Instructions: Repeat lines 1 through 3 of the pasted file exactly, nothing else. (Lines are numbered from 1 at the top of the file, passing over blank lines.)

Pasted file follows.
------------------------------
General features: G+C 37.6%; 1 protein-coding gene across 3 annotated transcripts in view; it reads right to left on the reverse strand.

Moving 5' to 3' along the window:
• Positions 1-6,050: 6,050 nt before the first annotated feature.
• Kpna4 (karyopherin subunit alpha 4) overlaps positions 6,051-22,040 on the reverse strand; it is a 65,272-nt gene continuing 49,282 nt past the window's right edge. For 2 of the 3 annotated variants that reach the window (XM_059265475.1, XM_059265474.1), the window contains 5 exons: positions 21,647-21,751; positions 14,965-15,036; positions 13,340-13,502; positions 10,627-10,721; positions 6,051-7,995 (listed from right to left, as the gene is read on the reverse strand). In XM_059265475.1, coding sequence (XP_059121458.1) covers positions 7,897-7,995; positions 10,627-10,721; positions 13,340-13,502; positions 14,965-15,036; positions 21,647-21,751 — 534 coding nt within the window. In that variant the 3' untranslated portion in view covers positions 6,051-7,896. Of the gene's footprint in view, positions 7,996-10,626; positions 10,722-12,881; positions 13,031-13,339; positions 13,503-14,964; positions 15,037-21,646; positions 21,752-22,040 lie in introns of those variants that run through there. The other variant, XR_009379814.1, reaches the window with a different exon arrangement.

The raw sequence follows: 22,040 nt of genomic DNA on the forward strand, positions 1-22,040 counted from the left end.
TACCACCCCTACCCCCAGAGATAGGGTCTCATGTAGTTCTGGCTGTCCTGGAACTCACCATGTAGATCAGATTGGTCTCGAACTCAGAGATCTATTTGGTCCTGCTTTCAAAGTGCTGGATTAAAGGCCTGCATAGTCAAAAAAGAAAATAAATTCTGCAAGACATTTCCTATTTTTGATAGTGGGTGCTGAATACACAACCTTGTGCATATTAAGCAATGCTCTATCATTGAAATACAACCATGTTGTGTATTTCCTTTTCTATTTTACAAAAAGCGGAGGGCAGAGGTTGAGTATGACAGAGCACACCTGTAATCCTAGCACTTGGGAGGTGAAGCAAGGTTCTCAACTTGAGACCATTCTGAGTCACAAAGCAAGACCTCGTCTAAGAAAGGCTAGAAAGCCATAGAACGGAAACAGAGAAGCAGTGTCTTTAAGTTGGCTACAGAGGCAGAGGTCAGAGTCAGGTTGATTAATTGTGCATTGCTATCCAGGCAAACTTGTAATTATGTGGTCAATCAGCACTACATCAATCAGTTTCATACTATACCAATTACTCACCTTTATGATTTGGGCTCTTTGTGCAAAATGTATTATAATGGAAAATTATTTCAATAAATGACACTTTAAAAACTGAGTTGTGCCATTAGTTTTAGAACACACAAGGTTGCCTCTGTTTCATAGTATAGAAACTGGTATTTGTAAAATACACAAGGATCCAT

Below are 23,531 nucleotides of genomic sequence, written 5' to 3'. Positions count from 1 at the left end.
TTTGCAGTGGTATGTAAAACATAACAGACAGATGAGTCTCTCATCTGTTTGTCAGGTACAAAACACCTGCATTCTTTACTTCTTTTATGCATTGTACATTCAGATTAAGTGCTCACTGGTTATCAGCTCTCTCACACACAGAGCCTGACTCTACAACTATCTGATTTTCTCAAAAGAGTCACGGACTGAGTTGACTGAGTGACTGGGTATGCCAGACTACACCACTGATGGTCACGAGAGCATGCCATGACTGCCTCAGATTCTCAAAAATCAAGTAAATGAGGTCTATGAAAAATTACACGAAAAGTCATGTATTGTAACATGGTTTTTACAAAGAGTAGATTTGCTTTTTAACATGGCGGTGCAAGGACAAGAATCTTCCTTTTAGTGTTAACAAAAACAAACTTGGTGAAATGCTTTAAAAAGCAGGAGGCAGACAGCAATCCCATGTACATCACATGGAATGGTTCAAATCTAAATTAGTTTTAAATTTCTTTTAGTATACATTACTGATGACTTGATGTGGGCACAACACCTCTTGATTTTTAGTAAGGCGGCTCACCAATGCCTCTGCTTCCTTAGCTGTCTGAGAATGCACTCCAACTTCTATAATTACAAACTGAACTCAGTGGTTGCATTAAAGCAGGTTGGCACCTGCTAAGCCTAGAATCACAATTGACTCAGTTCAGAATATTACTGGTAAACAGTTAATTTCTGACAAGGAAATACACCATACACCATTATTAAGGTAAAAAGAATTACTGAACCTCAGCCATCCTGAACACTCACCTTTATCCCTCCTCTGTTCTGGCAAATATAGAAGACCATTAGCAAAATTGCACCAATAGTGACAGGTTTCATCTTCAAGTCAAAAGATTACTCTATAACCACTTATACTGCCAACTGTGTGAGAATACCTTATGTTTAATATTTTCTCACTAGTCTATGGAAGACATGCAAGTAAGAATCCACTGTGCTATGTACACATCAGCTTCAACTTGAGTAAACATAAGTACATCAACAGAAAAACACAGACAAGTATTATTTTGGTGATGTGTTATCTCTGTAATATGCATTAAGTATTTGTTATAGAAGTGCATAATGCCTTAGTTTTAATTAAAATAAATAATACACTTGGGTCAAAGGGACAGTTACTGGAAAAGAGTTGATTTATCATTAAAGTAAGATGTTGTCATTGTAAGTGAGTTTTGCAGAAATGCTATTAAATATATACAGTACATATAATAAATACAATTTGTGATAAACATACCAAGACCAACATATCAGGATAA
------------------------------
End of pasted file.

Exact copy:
General features: G+C 37.6%; 1 protein-coding gene across 3 annotated transcripts in view; it reads right to left on the reverse strand.

Moving 5' to 3' along the window:
• Positions 1-6,050: 6,050 nt before the first annotated feature.